Analysis: Amidst demos of anticipated games such as "Halo 4" and "The Last of Us" at this year's Electronic Entertainment Expo (E3), Nintendo focused on its upcoming console, the Wii U. Does Nintendo's new hardware have a chance at beating Microsoft and Sony's "system-sellers"?
This year’s Electronic Entertainment Expo (E3) hasn’t yielded any major surprises. Ubisoft’s “Assassin’s Creed 3” presentation earned a few “Best of Show” ribbons after showing the upcoming game's main assassin, Connor, battling English soldiers on land and the open sea. Sony studio Naughty Dog, which created the popular “Uncharted” series, further unveiled the post-apocalyptic, third-person shooter, "The Last of Us," earning nearly universal critical acclaim.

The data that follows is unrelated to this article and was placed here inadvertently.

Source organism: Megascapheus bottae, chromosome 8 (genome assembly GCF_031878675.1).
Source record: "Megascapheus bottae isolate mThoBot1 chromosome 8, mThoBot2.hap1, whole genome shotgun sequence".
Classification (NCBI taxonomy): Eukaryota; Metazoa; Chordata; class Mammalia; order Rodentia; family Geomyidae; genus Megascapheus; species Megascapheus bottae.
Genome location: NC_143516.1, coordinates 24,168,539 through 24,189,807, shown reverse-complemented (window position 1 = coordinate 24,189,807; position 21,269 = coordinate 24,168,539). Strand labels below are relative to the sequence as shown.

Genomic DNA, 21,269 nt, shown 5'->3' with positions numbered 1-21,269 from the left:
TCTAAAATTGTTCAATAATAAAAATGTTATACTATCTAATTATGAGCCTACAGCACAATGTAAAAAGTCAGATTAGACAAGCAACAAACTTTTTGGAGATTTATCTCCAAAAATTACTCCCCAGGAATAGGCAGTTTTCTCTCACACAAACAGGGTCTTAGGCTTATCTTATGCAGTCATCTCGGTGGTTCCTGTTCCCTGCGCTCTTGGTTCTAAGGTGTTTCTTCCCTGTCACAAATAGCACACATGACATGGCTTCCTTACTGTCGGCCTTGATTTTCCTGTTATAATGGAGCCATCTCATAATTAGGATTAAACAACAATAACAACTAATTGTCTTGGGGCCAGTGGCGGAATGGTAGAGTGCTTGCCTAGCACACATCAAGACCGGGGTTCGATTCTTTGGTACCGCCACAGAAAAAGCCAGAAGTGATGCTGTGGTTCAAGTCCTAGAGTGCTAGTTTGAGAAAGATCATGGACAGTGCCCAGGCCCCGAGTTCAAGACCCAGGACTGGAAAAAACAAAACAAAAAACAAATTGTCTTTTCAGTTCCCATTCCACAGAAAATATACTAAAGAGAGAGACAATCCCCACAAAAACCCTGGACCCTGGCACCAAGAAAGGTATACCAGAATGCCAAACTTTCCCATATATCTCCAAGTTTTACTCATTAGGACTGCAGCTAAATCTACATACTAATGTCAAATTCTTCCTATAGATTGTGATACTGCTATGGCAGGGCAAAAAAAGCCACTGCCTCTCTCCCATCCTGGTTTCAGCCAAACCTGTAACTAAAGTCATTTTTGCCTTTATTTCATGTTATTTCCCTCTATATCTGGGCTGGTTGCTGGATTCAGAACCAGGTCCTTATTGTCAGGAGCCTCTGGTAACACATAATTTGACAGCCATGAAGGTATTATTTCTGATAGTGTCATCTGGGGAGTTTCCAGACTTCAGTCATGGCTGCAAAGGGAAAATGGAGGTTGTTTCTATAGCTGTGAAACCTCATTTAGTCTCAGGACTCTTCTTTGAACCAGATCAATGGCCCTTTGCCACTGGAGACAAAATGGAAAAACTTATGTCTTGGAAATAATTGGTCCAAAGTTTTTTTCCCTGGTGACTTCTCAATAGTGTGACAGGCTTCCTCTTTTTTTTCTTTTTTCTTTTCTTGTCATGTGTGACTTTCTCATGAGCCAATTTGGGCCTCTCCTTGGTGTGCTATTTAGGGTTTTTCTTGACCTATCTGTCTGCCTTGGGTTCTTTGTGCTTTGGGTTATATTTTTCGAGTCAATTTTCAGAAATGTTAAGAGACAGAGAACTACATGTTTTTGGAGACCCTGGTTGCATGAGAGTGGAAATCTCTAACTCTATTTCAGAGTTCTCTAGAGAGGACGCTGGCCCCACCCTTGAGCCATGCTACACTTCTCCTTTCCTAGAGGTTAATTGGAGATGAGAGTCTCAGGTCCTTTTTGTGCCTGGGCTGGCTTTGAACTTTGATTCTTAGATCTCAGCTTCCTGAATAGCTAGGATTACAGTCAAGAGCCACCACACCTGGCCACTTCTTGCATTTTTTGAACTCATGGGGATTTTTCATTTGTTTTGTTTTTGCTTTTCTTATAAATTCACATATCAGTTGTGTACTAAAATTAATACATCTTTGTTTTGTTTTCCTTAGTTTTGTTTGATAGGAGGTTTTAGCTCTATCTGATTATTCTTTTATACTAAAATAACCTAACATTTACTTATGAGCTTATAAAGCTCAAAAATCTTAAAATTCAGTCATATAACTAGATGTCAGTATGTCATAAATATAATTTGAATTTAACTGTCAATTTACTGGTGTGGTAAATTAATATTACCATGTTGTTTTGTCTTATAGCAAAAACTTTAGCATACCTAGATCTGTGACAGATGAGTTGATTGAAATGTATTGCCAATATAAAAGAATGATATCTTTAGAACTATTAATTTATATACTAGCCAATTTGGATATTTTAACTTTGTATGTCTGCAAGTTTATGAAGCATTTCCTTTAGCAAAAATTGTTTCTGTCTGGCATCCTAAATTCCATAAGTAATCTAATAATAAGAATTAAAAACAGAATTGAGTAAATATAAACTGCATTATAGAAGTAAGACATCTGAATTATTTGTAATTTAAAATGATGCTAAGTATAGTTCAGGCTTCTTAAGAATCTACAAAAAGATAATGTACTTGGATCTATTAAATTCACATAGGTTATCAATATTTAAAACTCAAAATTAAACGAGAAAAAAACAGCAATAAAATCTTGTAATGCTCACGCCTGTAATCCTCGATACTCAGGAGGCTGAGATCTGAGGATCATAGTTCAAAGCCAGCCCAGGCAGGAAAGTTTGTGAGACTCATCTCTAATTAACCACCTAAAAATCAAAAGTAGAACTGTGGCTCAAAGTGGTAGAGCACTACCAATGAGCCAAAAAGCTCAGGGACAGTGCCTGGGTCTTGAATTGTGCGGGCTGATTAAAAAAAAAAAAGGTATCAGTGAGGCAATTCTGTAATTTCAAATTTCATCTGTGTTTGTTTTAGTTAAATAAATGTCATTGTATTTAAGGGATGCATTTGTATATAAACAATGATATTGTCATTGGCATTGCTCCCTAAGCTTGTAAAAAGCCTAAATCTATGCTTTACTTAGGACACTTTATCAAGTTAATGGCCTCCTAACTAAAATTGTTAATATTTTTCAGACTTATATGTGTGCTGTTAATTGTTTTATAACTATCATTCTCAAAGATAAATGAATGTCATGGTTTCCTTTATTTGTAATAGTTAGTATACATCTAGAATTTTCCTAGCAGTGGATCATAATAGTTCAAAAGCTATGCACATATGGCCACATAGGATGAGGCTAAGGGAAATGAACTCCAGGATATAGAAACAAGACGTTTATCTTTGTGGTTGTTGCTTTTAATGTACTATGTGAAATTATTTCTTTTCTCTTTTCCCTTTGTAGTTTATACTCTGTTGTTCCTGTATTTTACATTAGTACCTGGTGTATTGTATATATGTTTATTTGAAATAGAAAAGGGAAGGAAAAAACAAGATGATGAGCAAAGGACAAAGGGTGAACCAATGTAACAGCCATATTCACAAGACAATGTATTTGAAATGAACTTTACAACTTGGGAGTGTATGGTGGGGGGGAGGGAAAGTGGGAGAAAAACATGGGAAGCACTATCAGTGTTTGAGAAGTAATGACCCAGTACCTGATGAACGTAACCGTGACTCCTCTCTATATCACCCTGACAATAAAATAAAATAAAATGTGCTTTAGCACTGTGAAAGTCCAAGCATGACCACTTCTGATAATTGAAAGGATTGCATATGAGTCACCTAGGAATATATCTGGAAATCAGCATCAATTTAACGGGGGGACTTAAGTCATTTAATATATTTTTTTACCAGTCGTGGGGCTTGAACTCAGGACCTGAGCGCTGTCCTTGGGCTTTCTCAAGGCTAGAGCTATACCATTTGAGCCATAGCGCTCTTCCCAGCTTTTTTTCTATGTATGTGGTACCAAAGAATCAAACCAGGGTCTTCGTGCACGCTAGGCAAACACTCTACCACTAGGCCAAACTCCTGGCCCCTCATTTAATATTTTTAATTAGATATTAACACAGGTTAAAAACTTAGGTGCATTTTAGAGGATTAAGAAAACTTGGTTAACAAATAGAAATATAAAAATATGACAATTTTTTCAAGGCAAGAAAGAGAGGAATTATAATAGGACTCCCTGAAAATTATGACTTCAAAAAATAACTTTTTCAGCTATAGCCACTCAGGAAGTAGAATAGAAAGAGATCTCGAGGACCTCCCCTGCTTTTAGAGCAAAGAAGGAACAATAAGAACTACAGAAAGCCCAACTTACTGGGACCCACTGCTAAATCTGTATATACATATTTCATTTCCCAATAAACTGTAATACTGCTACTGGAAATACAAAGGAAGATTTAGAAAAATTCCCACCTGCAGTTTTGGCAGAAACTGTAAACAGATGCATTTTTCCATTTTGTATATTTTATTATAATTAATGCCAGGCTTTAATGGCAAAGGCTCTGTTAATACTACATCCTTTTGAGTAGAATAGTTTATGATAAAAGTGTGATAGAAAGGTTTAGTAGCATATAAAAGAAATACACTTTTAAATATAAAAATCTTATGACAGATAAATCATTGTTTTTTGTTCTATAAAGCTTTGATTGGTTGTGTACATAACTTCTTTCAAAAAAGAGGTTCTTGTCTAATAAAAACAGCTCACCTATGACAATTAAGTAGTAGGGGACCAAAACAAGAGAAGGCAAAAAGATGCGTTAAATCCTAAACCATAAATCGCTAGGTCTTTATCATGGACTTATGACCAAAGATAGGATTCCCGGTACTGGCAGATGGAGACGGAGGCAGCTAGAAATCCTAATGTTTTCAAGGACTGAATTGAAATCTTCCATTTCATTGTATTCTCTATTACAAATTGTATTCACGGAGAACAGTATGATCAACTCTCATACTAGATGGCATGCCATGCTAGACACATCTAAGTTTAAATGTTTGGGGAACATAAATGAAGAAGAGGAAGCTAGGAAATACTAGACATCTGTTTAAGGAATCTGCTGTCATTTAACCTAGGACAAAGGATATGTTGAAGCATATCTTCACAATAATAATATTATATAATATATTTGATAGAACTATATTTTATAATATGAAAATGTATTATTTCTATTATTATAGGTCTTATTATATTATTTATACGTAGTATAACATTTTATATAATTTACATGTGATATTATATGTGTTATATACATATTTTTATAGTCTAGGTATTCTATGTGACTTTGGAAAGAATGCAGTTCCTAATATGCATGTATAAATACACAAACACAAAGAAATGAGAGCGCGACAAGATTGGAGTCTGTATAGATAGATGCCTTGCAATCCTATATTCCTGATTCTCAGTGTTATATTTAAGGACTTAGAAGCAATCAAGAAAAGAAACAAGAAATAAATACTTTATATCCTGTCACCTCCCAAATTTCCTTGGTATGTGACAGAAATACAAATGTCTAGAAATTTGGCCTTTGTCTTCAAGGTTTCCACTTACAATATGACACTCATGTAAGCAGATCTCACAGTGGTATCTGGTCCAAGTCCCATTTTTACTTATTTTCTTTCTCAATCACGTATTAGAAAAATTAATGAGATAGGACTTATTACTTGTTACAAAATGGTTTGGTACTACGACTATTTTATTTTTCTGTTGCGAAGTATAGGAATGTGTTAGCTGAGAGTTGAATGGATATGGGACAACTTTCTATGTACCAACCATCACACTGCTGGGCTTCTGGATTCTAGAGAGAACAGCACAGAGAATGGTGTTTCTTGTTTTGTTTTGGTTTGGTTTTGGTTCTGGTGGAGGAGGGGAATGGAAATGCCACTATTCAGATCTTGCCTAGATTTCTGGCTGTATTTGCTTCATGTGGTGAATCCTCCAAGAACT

Perhaps the most unsurprising outcome of E3 is that Nintendo, which finally showed off more of the Wii U, didn’t get much love from the critics – despite revealing next-generation hardware well before Sony and Microsoft. Can Nintendo, once the most powerful name in the video game industry, still compete? Even with a flashy new system?
It has before. Nintendo broke records in December 2009, selling a whopping 3.81 million units that month. PlayStation 3 sold less than half that, at 1.36 million units. It looked like the video game company, fondly remembered for the 1985 Nintendo Entertainment System (NES), was king again.
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